This short post is intended to summarize some work on a simple exercise that may be useful to keep in mind when arithmetizing purely functional programs.

The topic of discussion is the hylomorphism; a recursive function made up of four parts;

An endofunctor, $FF$. This is the same thing as a functor in the Haskell sense. There should be a map function that turns a function from $AA$s to $BB$s into a function from $F(A)F(A)$s to $F(B)F(B)$s, for all $AA$ and all $BB$.

A "coalgebra" over $FF$; that is, a function that turns $AA$s into $F(A)F(A)$s, for a fixed$AA$.

An "algebra" over $FF$; that is, a function that turns $F(B)F(B)$s into $BB$s, for a fixed$BB$.

A recursive equation that defines the hylomorphism. If $aa$ is the algebra, $cc$ is the coalgebra, and $hh$ is the hylomorphism, the following equation holds.

If you've never seen a hylomorphism before, it may not be clear either what $hh$ is doing or why this pattern is important.

Briefly, we can think of $cc$ as constructing a single layer of a tree. If $FF$ is, for example, something like $X\mapsto 1+X\text{\u2a2f}XX\; \mapsto \; 1\; +\; X\; \u2a2f\; X$, then $cc$ will take an $AA$ and turn it into something in the shape $1+A\text{\u2a2f}A1\; +\; A\; \u2a2f\; A$, that is, it will either be a leaf, or a pair of $AA$s. The $F(h)F(h)$, being aware of this layer structure, will map $hh$ into the $AA$s created by $cc$. In the case of a leaf, there will be no created $AA$s, so no new calls to $hh$ will be created. Alternatively, if a branch is encountered then there will be one new $hh$ call per branch. $hh$ will produce new $cc$s, and so we can imagine a tree whose layers are $FF$ shaped taking form.

$aa$ will deconstruct these layers. It will take an $F(B)F(B)$ and produce a $BB$. In the case of a leaf, it will produce a $BB$ wholesale, otherwise it may combine the $BB$s in the branches. As $hh$ recurses, it will spawn exactly one $aa$ for each $cc$, exactly one layer consumer for each layer producer. Ultimately, the $aa$s will consume the whole tree. In the end, $hh$ will be a recursive function that takes an $AA$ and produces a $BB$.

A commonplace example of a hylomorphism is the quicksort algorithm. $cc$ will take an input list and split it into

the first element of the list.

all the elements of the list's tail that are less than or equal to the first.

all the elements of the list's tail that are greater than the first.

Recursively applying this will produce a tree that stores numbers on its branches such that all these numbers are sorted. $aa$ then only needs to collapse the tree back into the list. We can infer that $FF$ will be $X\mapsto 1+\mathrm{N}\text{\u2a2f}X\text{\u2a2f}XX\; \mapsto \; 1\; +\; \mathbb{N}\; \u2a2f\; X\; \u2a2f\; X$. Additionally, both $AA$ and $BB$ will be $List(\mathrm{N})List(\mathbb{N})$. Using this as a guide, we can implement this as a hylomorphism. I will use Mathematica, but this should be doable, maybe with more or less elegance, in most languages.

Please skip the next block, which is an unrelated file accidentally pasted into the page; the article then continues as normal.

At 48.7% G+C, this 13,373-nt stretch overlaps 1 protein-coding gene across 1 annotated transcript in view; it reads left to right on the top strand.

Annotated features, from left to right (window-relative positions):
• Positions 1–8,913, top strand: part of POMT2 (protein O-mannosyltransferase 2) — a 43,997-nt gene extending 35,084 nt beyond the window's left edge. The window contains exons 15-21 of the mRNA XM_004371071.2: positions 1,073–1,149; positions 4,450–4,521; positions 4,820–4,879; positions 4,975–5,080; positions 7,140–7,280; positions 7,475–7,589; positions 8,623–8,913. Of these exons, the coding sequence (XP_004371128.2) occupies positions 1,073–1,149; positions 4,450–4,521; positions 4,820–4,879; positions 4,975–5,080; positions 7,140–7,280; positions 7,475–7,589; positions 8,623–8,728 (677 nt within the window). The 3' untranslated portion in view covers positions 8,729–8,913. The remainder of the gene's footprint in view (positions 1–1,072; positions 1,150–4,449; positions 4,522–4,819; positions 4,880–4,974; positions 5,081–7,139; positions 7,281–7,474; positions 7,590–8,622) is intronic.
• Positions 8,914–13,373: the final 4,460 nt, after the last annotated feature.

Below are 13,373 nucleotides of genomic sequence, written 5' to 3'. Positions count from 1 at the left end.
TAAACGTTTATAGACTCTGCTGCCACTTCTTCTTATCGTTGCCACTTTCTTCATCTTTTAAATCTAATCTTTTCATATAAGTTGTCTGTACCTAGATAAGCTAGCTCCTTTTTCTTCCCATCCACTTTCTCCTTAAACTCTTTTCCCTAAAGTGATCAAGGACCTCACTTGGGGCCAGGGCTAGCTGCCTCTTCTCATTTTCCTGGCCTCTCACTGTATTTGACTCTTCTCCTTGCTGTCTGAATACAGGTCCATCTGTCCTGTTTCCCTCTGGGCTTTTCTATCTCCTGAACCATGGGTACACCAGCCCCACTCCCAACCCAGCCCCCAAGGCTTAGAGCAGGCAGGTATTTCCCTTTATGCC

The reason why hylomorphisms are important boils down to their ubiquity and expressiveness. The vast majority of complex algorithms either are or can be cast as a hylomorphism. They also have an elaborate algebraic theory that allows them to be manipulated as purely mathematical objects for the purpose of program calculation and optimization. This is common in approaches in the vein of the algebra of programming.

The other topic of this post is trace arithmetization. There is a lot of work taking whole programming languages, execution models, or virtual machines and creating circuits for verifying the execution of a program. By arithmetizing hylomorphisms, we cover a large swath of programs without having to commit to a language. Now, is this actually better? Intuitively, I would say no; at least not on its face. However, I found this approach at least enlightening to contemplate.

The trace of a hylomorphism will have the same shape as the recursive call structure of the function. This is exactly the tree produced by the coalgebra. By using the identity function as the algebra, we can get this tree as $tree=F(tree)\circ ctree\; =\; F(tree)\; \circ \; c$. With a bit of formatting, we can see this in our previous implementation.

This is not quite our trace, but it forms its skeleton. What we need to do is decorate each constructor with the $AA$s and $BB$s present there. Let's start with the $AA$s produced by the coalgebra. At each leaf, we won't have an $FF$ layer, but, instead, an $A\text{\u2a2f}FA\; \u2a2f\; F$ layer. Some readers may recognize this as a cofree comonad over $FF$; if you don't, then you can ignore that. To produce these layers, we merely need to copy each $AA$, leave one copy alone and apply $cc$ to the other. This can be accomplished using the universal property of ⨯, which I will denote △. △ will take two functions, one from $XX$s to $YY$s and the other from $XX$s to $ZZ$s and produce a function from $XX$s to $(Y\text{\u2a2f}Z)(Y\; \u2a2f\; Z)$s by copying the input and applying each function respectively. With this in hand, we can define the coalgebra part of the trace as

At this point, we have something which can be collapsed into a list of constraints. At each layer, we have something of the shape $A\text{\u2a2f}F(A\text{\u2a2f}\mathrm{.}\mathrm{.}\mathrm{.})A\; \u2a2f\; F(A\; \u2a2f\; ...)$. By mapping ${\pi}_{1}\pi \u2081$, the first projection, we get a pair $A\text{\u2a2f}F(A)A\; \u2a2f\; F(A)$. Such a pair should be an input-output pair for $cc$. ${\pi}_{1}\pi \u2081$ is First in Mathematica.

The algebra trace is only a bit more complicated. We do need $cc$ to produce the tree. After that, each algebra will see, not an $F(B)F(B)$, but, instead, an $F(B\text{\u2a2f}F(\mathrm{.}\mathrm{.}\mathrm{.}))F(B\; \u2a2f\; F(...))$, and it must produce a $B\text{\u2a2f}F(B\text{\u2a2f}F(\mathrm{.}\mathrm{.}\mathrm{.}))B\; \u2a2f\; F(B\; \u2a2f\; F(...))$. This requires copying the input, mapping ${\pi}_{1}\pi \u2081$ , and applying $aa$ to one of those copies and leaving the other unmodified.

We could combine this into a single full trace by storing both $AA$ and $BB$ at each constructor, but there's no benefit in doing that here, so I'll keep them separate.